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Why Take Your Pet to the Vet?


Depending on the age or breed of your pet, the regularity of pet check-ups may differ. For example, a kitten or puppy below one year old should be brought in for vaccines every three to four weeks until about sixteen weeks. After sixteen weeks, this can extend to every two to three months. Once your little one reaches that one year mark, between ages one and seven, a yearly checkup will suffice. Vets suggest twice-yearly check-ups for pets aged older than seven. Of course, these numbers may differ depending on your specific pet and recommendations from the vet, but regardless your pet should not be seeing a vet any less than recommended.[1]

Vet check-ups may entail vaccinations; urine tests; checking digestion; coughing, wheezing, sneezing, throat or nose discharge; examination of coat and skin for any hair loss, lumps, rashes, discoloration or unusual spotting; ensuring the pet has good dental health, including teeth, tongue, and breath; checking for ticks, fleas, or parasites; as well as ensuring your cat is getting the right food and exercise.[2]

To some people, a check-up at the vet may seem pointless. If everything appears to be going well with my pet, why waste time, money, and energy? However, vet check ups are essential to the health of your pet for a variety of reasons.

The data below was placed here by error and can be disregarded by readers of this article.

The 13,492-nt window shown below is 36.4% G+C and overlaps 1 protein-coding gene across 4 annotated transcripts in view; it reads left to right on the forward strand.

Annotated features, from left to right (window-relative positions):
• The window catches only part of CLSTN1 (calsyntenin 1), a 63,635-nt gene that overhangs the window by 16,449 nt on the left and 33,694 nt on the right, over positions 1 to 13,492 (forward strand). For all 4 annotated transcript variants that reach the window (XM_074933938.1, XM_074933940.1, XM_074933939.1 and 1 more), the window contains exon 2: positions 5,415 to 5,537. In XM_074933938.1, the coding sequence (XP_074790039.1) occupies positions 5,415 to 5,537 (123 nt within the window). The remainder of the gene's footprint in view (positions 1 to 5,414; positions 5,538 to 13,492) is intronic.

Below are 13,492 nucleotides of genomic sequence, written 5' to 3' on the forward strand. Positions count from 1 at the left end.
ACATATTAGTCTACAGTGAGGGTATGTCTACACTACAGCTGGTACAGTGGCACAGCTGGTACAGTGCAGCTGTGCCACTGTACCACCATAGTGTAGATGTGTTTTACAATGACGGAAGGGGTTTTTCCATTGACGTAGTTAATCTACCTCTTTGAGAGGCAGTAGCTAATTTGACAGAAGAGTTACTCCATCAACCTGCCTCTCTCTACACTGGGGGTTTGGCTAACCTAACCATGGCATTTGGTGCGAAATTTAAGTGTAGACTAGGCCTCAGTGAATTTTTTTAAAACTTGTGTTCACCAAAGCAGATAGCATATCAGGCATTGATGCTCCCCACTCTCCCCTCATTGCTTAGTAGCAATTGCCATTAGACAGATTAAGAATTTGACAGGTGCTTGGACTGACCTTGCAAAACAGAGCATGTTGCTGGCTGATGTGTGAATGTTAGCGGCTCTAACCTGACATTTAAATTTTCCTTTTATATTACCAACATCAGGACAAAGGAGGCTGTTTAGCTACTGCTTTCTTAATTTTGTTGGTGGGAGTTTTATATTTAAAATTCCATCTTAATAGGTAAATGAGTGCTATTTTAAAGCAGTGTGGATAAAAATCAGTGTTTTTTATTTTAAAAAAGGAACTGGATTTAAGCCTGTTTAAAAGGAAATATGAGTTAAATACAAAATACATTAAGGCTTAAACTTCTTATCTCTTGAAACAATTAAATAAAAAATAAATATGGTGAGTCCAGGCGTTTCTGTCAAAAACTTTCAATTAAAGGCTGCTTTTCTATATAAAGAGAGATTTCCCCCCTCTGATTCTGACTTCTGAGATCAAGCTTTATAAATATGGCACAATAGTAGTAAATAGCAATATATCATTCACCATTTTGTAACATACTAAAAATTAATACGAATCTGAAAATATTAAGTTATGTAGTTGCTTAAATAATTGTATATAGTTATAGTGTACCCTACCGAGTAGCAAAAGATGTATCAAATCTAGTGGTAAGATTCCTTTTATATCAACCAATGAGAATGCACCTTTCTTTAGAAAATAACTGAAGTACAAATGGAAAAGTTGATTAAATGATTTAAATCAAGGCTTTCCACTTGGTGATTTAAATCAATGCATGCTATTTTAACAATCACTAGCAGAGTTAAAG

It’s more likely for a vet to pick up on any possible disease or worries for your pet if they’re getting that monthly or yearly checkup than if they’re only going into the vet when absolutely necessary.[3] Think about it this way: if your animal is experiencing an issue within that may not be clear from the outside, a certified vet can pick up on this issue early on and minimize any harm that might come to your pet. Even so, won’t you sleep better at night knowing for sure that there is nothing wrong with your pet?


Vaccinations keep pets protected from any possible diseases, as well as ensuring that other pets in the house are safe.[4] Routine check-ups with the vet will allow the vet to make sure your pet is up to date with all vaccinations. Of course, the speculation of “over-vaccinating pets” has concerned many pet owners, and driven them to stop vaccinations altogether. In fact, the theme for World Vet Day 2016 surrounded vaccinations, and aimed to spread awareness of the necessity of vaccinating pets.[5] Benefits that can come from vaccinating your pets include the assurance that your pet is safe from contagious and, in some cases, deadly diseases. Risks associated with vaccinations do include sarcomas, or a tumor growth, that may occur in cats.[6] However, this adverse reaction is extremely rare, and recent improvements in vaccination technology have ensured that this worst-case scenario is even less likely. Because of this, it is absolutely essential for pets to receive a routinely check-up with the vet in order to stay updated with vaccinations.